If the first digit you remove is less than 5, round down by dropping it and all following numbers.

Rules for rounding off numbers:

5.664 525 = 5.66

Rounding Numbers

59

Rules for counting significant figures (left-to-right):

34,200 m ? SF

Zeros at the end of a number and before the decimal point may or may not be significant.

Accuracy, Precision, and Significant Figures in Measurement

56

Zeros at the beginning of a number are not significant (placeholders).

Rules for counting significant figures (left-to-right):

0.006 61 g 3 SF (or 6.61 E-3 g)

Accuracy, Precision, and Significant Figures in Measurement

54

Mass of a Tennis Ball
(True Mass = 54.441 778 g)

poor accuracy
poor precision

Accuracy, Precision, and Significant Figures in Measurement

All other units are derived from these fundamental units.

Système Internationale d´Unités

Experimentation and Measurement

17

Semimetals (metalloids): Tend to lie along the zigzag line in the periodic table

Some Chemical Properties of the Elements

16

Nonmetals: Right side of the zigzag line in the periodic table

Some Chemical Properties of the Elements

15

Metals: Left side of the zigzag line in the periodic table (except for hydrogen)

Some Chemical Properties of the Elements

Some Chemical Properties of the Elements

12

Some Chemical Properties of the Elements

10

5.664 525 = 5.664 52

If the first digit you remove is less than 5, round down
by dropping it and all following numbers.

If the first digit you remove is 6 or greater, round up by adding 1 to the digit on the left.

If the first digit you remove is 5 and there are more nonzero digits following, round up.

If the digit you remove is a 5 with nothing following, round down.

Rules for rounding off numbers:

Rounding Numbers

62

If the first digit you remove is 6 or greater, round up by adding 1 to the digit on the left.

Rules for rounding off numbers:

5.664 525 = 5.7

Rounding Numbers

60

Zeros at the end of a number and after the decimal point are always significant.

Rules for counting significant figures (left-to-right):

55.220 K 5 SF

Accuracy, Precision, and Significant Figures in Measurement

55

Mass of a Tennis Ball
(True Mass = 54.441 778 g)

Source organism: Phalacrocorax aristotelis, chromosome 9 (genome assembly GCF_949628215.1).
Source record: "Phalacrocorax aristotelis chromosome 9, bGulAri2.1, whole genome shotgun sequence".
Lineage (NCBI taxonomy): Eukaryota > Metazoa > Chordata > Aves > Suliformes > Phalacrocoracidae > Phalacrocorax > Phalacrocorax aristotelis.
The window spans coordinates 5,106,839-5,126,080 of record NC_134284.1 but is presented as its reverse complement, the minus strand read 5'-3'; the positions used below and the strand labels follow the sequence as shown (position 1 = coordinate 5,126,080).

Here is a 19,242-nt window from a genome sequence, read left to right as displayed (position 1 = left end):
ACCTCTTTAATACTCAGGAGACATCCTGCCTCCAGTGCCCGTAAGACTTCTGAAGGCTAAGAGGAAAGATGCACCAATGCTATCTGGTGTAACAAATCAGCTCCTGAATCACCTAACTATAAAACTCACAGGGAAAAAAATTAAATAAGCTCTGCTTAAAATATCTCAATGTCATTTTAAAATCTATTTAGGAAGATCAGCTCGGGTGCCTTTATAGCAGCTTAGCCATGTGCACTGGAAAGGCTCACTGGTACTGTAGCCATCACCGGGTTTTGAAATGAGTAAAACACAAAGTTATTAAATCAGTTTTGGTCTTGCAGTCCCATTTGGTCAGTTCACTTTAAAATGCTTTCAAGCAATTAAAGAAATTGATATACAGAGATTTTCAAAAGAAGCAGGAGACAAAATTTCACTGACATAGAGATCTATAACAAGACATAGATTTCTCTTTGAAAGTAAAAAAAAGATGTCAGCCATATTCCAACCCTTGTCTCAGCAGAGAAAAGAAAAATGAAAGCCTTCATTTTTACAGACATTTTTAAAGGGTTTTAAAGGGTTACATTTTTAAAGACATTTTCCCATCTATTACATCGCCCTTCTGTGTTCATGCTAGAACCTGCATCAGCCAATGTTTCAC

good accuracy
poor precision

Accuracy, Precision, and Significant Figures in Measurement

51

good accuracy
good precision

Accuracy, Precision, and Significant Figures in Measurement

Mass of a Tennis Ball
(True Mass = 54.441 778 g)

Density and Its Measurement

34

Math rules for keeping track of significant figures:

2 decimal places

3.19 315

2 decimal places

5 decimal places

3.18

+ 0.01 315

3.19

Addition or subtraction: The answer can’t have more digits to the right
of the decimal point than any of the original numbers.

Rounding Numbers

58

converts
in to m

converts
m to in

1 m

39.37 in

or

39.37 in

1 m

Relationship:

Conversion factor:

1 m = 39.37 in

Calculations: Converting from One Unit to Another

66

Multiplication or division: The answer can’t have more significant figures
than any of the original numbers.

Math rules for keeping track of significant figures:

= 23.760 684 mi/gal

3 SF

3 SF

4 SF

= 23.8 mi/gal

278 mi

11.70 gal

Rounding Numbers

57

K = oC + 273.15

oF =

5 oC

9 oF

oC + 32 oF

oC =

9 oF

5 oC

(oF - 32 oF)

Temperature and Its Measurement

29

Conversion Factor

Given Unit

Needed Unit

x

= 1.77 m

69.5 in

1 m

39.37 in

Calculations: Converting from One Unit to Another

67

Know!
Energy - The ability to do work or supply heat
Units: Joule, calorie, Calorie
Types: Kinetic and Potential
Kinetic energy - energy of motion

E_k_ = (1/2) mv^2
Potential energy- stored energy

E_p_ = mgh
Joule (J) - relatively small unit; often use kJ in our measurements
calorie - amount of energy necessary to raise the temperature of 1g of water by 1 degree Celsius
Calorie - Nutritional Food Calorie
1000 J = 1kJ

1 cal = 4.184 J

1 Cal = 1000 cal = 1 kcal